It was April 23, 2006 when three members of a certain Richardson family were stabbed to death in Medicine Hat, Alberta, Canada. The murders were planned and committed by the family’s 12-year-old daughter, known only as J.R., and her 23-year-old boyfriend, Jeremy Steinke. The daughter received a 10-year-sentence-four years in a psychiatric institution and 4.5 years under conditional supervision in the community-and as of May 7 of this year, she will be free.
The crimes themselves were particularly brutal, including slitting the accused six-year-old brother’s neck and then attacking the father. As Steinke stabbed him to death, the dad asked why he was doing this. “It’s what your daughter wanted,” Steinke responded.
Vice reports that Insp. Brent Secondiak, a staff sergeant with the Medicine Hat Police Service at the time of the murders, said: “I’ve seen lots of bad scenes and lots of dead bodies, but very few children and very few children ever in that state.”
If the brutality of the crimes wasn’t enough, the story just got weirder as reporters learned more about J.R. and Steinke. The two were members of a website called VampireFreaks.com and spoke about drinking blood. Steinke told people he was a 300-year-old werewolf. There was a picture of J.R. online in heavy, dark makeup posing with a realistic replica handgun.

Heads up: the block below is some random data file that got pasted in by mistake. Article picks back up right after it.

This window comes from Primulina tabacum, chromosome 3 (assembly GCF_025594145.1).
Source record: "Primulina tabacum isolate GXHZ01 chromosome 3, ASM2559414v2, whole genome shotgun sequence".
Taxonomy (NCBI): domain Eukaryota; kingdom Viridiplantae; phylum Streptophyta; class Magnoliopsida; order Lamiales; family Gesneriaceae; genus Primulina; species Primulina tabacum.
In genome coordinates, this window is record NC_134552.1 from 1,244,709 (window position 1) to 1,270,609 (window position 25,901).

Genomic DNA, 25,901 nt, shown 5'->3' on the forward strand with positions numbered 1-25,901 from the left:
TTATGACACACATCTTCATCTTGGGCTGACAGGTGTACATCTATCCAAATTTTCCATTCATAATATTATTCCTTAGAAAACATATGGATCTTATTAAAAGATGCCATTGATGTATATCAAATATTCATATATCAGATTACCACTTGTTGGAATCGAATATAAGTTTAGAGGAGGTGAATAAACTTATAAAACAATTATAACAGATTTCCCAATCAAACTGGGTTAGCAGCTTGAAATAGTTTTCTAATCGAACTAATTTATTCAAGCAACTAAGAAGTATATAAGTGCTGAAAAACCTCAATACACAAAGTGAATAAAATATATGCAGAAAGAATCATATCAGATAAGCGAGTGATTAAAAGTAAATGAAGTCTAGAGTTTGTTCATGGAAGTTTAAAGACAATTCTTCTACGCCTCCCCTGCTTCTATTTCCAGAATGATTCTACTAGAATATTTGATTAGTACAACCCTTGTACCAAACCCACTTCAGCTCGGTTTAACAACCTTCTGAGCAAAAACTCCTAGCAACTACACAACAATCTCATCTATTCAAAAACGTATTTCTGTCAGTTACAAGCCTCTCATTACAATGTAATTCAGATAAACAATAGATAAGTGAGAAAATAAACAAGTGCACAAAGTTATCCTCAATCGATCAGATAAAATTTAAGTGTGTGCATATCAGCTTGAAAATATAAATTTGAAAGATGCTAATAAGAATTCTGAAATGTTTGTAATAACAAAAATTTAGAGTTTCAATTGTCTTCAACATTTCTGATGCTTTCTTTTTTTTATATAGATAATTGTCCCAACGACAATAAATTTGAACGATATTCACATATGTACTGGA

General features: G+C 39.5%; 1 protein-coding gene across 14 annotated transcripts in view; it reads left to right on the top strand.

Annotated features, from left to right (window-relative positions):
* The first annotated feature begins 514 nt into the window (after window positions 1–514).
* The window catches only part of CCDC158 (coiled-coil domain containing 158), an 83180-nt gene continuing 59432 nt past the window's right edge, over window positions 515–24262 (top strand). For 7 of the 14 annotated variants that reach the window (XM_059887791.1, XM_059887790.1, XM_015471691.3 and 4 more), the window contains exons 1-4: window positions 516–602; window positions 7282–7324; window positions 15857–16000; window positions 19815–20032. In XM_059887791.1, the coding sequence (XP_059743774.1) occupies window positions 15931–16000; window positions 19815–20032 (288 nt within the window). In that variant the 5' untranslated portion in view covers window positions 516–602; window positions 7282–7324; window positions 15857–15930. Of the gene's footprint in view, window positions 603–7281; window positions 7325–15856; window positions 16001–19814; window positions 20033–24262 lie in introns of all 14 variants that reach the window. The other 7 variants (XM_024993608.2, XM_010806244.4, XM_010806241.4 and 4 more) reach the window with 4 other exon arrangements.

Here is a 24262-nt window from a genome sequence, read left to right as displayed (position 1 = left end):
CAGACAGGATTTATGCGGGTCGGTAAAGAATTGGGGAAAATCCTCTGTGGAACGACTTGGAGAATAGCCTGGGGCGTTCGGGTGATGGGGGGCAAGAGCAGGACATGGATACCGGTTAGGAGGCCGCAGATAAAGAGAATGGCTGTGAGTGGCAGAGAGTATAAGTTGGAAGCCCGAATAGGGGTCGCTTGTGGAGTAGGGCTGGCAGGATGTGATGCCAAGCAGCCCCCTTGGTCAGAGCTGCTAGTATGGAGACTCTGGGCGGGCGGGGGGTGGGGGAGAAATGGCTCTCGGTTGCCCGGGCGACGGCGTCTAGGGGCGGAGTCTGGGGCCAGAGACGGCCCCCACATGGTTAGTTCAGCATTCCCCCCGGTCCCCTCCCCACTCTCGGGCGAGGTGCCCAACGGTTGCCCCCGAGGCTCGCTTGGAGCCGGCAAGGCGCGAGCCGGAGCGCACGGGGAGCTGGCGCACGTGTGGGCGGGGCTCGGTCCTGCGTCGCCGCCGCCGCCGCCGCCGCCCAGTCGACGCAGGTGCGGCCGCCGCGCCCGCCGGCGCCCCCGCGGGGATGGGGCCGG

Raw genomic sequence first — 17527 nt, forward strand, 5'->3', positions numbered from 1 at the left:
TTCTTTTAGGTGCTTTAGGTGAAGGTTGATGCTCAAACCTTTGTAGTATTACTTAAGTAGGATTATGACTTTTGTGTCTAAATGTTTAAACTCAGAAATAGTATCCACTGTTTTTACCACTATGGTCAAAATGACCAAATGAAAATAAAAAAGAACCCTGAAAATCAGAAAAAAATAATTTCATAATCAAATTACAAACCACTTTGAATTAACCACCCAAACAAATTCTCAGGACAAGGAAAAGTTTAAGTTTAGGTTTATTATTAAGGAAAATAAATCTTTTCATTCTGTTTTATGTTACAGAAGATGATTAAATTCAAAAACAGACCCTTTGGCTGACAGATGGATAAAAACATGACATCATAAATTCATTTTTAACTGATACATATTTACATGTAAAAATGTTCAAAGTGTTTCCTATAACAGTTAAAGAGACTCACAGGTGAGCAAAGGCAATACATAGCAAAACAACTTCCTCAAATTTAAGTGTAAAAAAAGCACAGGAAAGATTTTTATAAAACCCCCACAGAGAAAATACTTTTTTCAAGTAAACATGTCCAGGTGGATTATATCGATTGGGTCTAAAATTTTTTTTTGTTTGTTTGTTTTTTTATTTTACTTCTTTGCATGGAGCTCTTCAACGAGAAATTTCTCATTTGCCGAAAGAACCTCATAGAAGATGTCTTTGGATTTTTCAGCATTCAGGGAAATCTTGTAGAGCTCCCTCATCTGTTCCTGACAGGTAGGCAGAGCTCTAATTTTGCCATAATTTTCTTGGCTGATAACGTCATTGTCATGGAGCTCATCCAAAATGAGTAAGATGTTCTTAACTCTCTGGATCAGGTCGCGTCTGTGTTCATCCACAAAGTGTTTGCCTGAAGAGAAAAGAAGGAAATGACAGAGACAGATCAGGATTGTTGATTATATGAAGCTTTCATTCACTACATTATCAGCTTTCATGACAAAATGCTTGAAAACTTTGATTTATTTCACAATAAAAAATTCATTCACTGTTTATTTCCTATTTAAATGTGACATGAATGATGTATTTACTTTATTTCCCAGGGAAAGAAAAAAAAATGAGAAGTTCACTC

The duo were part of the local punk/metal/goth community. They met at a punk show. When dressed in her darker persona, J.R. definitely didn’t look 12.
Her parents didn’t approve of this relationship with a much older man. From all accounts, they handled the situation appropriately. They let J.R. go to concerts, but one of her parents had to go with her.
As the forbidden relationship grew, the couple exchanged emails where J.R. said things like: “I have this plan. It starts with me killing them and ends with me living with you.”
Media also report that the two shared a passion for “Natural Born Killers,” Oliver Stone’s 1994 movie about two young serial killers who get their start by killing the girl’s parents.
At the trial, J.R. said she was “kidding” about murdering her family and never thought Steinke would go through with it. She was given the maximum possible sentence for a child her age and Steinke was convicted on three counts of first-degree murder and sentenced to life in prison without parole for 25 years.
Recently while on conditional supervision in the community, J.R. has had the chance to take classes at Calgary’s Mount Royal University, and her lawyers say she’s the “poster child” for rehabilitation.